Comprising of two canvases, the work shows two largely rectangular compositions hovering against a black background. Contained within each piece are smaller renditions of geometric forms such as squares, circular shapes and irregular rectangles, that come together to create a subtle tension between symmetry and asymmetry. While these elements are composed in a methodical and meticulous manner, Untitled embraces an organic sensibility that is representative of Soo Pieng’s rare multimedia works from the 1970s. With an incredible sensitivity to material, the artist here employs collage to create optical illusions and three-dimensionality to great effect. He punctiliously cuts out small squares of canvas in various sizes, and arranges them to create checkered patterns against the black negative space. These tiny pieces of canvas are painted in various tones ranging from ivory to light brown, creating a mosaic-like harmony that brings to mind the metal elements in some of the artist’s relief works. The tonal undulations developed in Soo Pieng’s precise placement lend depth and movement to the grid-like formulation. Certain areas appear to protrude into the viewer’s space, while others seemingly recede into the distance. These montages are outlined with a thin string that adds a textural relief and appears to contain the moving forms within.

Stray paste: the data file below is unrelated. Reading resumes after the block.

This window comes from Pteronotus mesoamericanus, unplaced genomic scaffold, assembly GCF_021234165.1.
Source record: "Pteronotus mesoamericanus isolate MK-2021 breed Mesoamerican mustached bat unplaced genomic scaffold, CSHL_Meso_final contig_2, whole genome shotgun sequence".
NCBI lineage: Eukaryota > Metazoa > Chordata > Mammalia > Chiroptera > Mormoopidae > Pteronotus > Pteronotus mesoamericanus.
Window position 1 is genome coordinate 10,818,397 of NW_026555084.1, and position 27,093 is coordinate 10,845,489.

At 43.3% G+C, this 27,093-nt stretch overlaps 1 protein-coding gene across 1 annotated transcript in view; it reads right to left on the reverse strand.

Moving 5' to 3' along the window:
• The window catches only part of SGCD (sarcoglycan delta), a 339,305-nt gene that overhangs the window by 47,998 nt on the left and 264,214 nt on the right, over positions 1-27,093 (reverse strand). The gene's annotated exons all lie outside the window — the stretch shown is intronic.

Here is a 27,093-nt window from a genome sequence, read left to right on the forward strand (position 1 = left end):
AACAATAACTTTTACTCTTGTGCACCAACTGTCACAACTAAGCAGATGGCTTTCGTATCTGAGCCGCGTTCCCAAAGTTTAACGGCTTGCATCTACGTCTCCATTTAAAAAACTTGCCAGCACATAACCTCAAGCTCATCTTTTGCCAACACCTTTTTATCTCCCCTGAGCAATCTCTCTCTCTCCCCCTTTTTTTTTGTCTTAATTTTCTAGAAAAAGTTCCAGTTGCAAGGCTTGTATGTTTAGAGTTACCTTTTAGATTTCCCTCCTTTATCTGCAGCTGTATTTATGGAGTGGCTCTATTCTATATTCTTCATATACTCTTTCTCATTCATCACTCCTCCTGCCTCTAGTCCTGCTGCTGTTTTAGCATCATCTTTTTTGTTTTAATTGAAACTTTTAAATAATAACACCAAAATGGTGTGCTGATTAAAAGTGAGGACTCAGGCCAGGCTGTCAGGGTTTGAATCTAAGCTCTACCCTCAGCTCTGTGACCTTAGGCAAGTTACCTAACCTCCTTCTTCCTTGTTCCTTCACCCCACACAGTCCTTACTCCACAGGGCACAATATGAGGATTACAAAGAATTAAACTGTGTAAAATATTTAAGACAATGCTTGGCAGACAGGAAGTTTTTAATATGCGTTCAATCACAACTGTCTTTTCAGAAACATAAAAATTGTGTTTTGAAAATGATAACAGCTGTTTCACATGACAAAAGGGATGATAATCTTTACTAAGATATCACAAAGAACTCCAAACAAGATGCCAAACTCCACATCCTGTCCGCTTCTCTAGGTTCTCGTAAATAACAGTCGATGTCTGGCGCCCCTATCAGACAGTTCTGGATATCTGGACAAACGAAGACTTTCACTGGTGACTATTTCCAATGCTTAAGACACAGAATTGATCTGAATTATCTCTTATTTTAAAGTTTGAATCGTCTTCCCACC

Soo Pieng began delving into abstract art after his exhibitions in London at Redfern Gallery in 1961 and Frost & Reed Gallery in 1962, becoming part of a wave of cutting-edge artists around the world who sought to find a new visual language and identity in the aftermath of World War II and post-colonialism. While the West was rebuilding itself in the midst of a Cold War, the Southeast Asian region witnessed a transformation as newly independent nations grappled with the onslaught of industrialization and rapid urbanization. Abstraction became a means of liberating artists, allowing them to make sense of the chaos, emptiness and fullness of a fast-changing world—a chance to make changes in their own artistic traditions and develop wholly new visual identities. A pioneering figure in the Nanyang movement, Soo Pieng developed a truly inventive approach, vigorously experimenting and using abstraction as a way to express the endless possibilities now available. In contrast to his abstract works from the early 60s, which had a more painterly quality to them, Untitled is exemplary of Soo Pieng’s mature abstract style that was moving towards geometrical figures and patterns.
Entrancing and commanding by its visual presence, the soothing yet boldly whimsical symphony of circles and squares challenges the viewer to ruminate on the fundamentals of form and life itself. In an effort to make sense of life post-war and post colonialism, Soo Pieng plays with the core tenets of physicality and materiality. Not only does he break free from the confines of pure representation and renditions of verisimilitude, he also questions the process of painting itself. Deconstructing the ubiquitous standard of using a brush to apply paint to a single canvas, Soo Pieng explores the possibilities of the medium by using the canvas as more than merely a base, but also as a means to create texture, subject matter, patterns, and imbue the composition with a sense of space and depth. In a one of a kind approach to art, he unites the quintessentially Southeast Asian history of craftwork with the Western discourse of abstraction, formulating the principal doctrines of his opus. The result is a potent interplay of positive and negative space, an amalgamation of East and West that rejoices the all-encompassing sublimity of life.